A gentleman on the street recognizes you and shakes your hand for a job well done. He says, “Since the trial, Max is doing much better.” You remember the case: it involved a broken fence, a loose dog, and a rambunctious boy. Unfortunately, you don’t remember which one is Max. The puzzled look when you ask, “Is he still drinking out of the toilet?” tells you it wasn’t the dog. Oops!
The ability to call a person by name shows that you care, you listen, and that you’re interested in them. As someone who teaches memory training to attorneys throughout America, I’ve learned the five keys in remembering names and how they can make you more powerful and more influential. But first, you have to go to COURT.
C — Concentrate
Stop and think about the last time you introduced yourself to someone. Were you thinking about what you were going to say and making a good first impression? Of course you were; we all do. That’s why 99 percent of the population has uttered, “What did you say your name is, again?” It’s not that we don’t care, only that we weren’t concentrating because we were focused on what we were about to say.
To remember a name, it’s vital to concentrate. We can do this before the name is given or any words are spoken. As you make your approach, tell yourself to concentrate on the name. You know it’s coming, so get ready for it. First the handshake, then we hear, “I’m Wendell Wriggleman.” “Hi, Betty Bakerman.” “Good evening, I’m Stan Jones.” Too often, those names never arrive at our ears because we weren’t concentrating on listening.
O — Observe
It’s almost impossible to remember any name if we’re busy looking at the chandelier in the center of the room, the plateful of shrimp carried by the waiter, or the stained carpet underneath the table. If we aren’t observing the person who is giving us their name, we’re at a disadvantage in remembering it. Yet for many people, our eyes are not locked onto the other person during introductions. We’re looking down, away, or at the next person we’re going to meet.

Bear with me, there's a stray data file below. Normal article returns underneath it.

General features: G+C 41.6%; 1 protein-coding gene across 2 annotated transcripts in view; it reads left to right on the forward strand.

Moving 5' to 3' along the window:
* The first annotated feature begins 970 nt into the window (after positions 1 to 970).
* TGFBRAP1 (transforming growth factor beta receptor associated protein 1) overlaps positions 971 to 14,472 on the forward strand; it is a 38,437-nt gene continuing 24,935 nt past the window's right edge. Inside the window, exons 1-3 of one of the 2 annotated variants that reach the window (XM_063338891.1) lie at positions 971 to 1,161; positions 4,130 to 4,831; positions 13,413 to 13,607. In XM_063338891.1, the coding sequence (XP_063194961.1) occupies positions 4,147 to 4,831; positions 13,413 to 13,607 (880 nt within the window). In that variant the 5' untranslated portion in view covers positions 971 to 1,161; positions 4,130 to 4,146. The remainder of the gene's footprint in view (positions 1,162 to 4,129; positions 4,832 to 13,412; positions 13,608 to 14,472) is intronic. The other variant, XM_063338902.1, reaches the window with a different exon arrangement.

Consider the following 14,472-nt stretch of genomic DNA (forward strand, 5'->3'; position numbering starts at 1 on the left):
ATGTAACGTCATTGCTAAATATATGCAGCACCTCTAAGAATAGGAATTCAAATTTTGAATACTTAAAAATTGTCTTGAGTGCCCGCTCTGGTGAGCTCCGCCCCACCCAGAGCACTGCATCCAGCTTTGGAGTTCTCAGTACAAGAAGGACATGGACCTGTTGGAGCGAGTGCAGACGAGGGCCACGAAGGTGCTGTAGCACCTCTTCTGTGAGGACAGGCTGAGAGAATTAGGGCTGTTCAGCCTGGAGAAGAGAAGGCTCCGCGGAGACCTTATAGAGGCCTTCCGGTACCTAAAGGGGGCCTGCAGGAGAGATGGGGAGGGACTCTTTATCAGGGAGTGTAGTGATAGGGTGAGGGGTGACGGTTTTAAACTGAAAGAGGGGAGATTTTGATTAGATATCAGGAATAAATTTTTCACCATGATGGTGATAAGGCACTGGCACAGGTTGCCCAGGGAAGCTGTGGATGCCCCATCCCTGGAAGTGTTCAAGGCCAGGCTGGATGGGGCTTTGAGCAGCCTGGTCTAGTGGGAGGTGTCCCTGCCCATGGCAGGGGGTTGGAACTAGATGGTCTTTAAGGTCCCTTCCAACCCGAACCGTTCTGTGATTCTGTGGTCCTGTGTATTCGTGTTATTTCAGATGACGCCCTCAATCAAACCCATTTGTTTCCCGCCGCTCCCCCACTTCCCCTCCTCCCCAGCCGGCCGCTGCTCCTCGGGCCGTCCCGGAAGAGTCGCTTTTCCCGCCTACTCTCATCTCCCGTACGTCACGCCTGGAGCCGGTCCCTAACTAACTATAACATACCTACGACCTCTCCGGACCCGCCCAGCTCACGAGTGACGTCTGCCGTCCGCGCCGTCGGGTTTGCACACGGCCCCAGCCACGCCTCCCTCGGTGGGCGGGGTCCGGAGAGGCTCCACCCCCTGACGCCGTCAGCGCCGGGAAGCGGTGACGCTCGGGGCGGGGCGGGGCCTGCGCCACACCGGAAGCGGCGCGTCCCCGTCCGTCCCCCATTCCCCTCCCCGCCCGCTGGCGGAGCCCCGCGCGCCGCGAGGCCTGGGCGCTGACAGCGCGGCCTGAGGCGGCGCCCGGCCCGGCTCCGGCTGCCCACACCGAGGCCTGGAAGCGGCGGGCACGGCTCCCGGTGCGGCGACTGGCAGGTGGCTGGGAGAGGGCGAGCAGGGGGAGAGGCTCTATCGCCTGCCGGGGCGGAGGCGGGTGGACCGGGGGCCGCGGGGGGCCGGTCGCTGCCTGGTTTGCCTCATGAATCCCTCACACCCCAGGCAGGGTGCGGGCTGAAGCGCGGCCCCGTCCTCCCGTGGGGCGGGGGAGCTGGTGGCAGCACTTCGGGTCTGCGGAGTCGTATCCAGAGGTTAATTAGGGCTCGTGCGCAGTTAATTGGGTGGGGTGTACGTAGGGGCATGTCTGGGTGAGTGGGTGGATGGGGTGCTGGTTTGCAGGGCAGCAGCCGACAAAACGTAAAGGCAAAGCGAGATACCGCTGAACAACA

Make sure that when the name is given, you’re observing the owner of that name. Look into the person’s eyes when the name is announced. This simple gesture will be appreciated; it indicates his or her importance. And who doesn’t want to feel important?
Train yourself on studying facial features. What’s the first feature you observe? Is the nose long, the mouth small, or the eyes wide apart? First and foremost, we are people who deal with people every day. Doesn’t it make sense to start observing them?
U — Understand
Have you ever called Janet “Janice”; Christina “Christine”; or Jay “Jake”? If so, you may not have noticed. But I promise you that Janet, Christina, and Jay did. Names are important and any slight variation in how they’re pronounced puts you behind the 8-ball.
In a conversation, information is coming fast and furious, with names a part of that mix. If you don’t catch a name, ask her to repeat it right away. If the name is unusual, ask for its spelling or origin. She will be flattered, not offended, because you took the time to understand it. It will also tell you more about the person, her family, or where she’s from.
R — Repeat
When you get a name, give it back. Make the first word uttered be that person’s name. When you hear, “Hi, I’m Barbara,” say, “Barbara, nice to meet you.” Repeat the name immediately.
There may not be a big difference in saying, “Nice to see you, Jackie,” vs. “Jackie, nice to see you.” But there is when you have to rely on your memory. In the split second you begin with, “Nice to see you …” you can easily forget the name. Take the pressure off your memory by saying the name first. Then repeat it in the conversation. “Joe, glad you’re here. So how long have you been with the firm, Joe?”
T — Translate
Many of us have common names that are not easily remembered, such as Mary, Jason, or Ben. It’s difficult to remember names when they create no meaning or memorable visual image. It helps to mentally visualize pictures. We can visualize a “ray of sunshine” a lot better than the name “Ray.”
Translate the name you hear into a word that is tangible. It takes practice, but soon you’ll have standard pictures when you meet someone. Practice by reading names in the newspaper or hearing them on television. For instance, translate “Beverly” to “beverage”; “Vivian” to “violin”; “Tracy” to “tracing”; “Tom” to “tomato”; and “David” to “DVD.” If you’re meeting Cheryl, a woman with long hair, translate her name to “shovel” and picture shoveling her hair. If you meet a person who shares the same name with someone you know, associate the people together as business partners, roommates, or neighbors. By making a link, it’s easier to remember the name.
As attorneys having spent years of study, your success not only comes from knowing the rules of law and adroitly making your case, but also from understanding people, working on their behalf, and continuing to serve in a proud profession. In essence, it’s all about people. The first step is remembering who they are.